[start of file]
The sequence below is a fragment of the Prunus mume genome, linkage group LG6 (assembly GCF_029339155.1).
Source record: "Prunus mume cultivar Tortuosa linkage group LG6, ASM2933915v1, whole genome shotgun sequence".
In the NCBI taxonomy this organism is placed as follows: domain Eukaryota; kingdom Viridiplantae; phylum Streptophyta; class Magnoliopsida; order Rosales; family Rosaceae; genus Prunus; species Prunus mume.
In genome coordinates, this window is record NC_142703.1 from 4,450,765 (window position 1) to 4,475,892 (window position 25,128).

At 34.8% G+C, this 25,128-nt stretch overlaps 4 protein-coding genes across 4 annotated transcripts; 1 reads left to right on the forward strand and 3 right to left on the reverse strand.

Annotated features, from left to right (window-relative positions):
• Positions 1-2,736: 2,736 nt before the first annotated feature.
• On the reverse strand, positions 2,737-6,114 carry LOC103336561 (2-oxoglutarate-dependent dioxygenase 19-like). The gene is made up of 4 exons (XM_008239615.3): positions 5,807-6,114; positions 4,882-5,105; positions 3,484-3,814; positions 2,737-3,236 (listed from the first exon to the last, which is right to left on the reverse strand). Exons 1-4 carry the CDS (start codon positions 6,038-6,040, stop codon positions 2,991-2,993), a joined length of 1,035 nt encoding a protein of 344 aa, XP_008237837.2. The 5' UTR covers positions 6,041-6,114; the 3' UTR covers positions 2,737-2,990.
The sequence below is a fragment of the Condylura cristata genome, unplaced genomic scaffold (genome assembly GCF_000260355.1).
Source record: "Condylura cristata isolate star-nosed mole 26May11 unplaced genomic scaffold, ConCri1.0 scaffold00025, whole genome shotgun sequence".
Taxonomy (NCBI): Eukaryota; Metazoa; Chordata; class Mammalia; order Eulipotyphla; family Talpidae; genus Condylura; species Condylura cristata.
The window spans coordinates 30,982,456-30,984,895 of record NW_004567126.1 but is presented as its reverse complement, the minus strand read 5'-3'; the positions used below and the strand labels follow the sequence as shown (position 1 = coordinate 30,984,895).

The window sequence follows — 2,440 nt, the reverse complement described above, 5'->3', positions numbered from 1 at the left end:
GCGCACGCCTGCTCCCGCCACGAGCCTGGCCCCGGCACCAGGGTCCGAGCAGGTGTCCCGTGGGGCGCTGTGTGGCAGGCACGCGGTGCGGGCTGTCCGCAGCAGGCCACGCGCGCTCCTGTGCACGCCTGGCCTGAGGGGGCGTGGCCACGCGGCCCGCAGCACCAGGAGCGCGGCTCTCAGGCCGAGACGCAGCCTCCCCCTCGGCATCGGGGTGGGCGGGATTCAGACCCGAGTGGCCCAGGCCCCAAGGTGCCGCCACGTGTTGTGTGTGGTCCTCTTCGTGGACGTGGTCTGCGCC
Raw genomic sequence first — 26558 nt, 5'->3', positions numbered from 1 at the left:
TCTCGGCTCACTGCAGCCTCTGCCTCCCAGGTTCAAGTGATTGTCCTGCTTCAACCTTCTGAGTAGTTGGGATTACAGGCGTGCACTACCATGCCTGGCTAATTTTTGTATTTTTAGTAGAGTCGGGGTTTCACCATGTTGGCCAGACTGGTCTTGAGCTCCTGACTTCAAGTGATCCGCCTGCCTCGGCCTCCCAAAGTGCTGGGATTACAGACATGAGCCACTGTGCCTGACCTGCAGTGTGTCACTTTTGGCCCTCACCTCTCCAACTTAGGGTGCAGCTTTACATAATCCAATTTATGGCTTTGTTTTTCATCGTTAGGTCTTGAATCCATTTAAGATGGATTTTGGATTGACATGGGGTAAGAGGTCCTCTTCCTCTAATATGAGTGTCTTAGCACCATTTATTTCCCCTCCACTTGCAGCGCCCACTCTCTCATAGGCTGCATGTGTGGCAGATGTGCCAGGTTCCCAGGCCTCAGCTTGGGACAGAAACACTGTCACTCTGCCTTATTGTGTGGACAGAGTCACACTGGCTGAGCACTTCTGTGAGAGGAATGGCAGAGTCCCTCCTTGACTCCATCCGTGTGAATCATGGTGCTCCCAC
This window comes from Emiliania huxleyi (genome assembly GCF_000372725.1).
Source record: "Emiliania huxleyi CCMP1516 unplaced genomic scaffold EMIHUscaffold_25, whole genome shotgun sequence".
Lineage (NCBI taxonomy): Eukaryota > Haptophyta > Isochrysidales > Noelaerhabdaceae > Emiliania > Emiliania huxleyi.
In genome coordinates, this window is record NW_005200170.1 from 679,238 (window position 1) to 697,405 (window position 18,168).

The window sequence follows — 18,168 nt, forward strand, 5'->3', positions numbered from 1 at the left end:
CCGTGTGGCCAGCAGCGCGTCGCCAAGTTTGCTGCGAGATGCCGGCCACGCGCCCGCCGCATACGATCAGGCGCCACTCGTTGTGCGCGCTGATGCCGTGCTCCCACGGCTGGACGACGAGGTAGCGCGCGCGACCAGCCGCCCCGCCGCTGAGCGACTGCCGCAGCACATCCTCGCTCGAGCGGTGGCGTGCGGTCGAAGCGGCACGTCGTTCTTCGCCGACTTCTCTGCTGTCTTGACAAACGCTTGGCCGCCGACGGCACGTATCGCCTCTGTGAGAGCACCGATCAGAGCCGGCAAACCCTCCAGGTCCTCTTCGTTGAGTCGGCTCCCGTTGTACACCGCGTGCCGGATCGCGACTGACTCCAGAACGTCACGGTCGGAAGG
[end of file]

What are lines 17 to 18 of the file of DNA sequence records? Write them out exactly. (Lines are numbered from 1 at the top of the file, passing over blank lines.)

This window comes from Emiliania huxleyi (genome assembly GCF_000372725.1).
Source record: "Emiliania huxleyi CCMP1516 unplaced genomic scaffold EMIHUscaffold_25, whole genome shotgun sequence".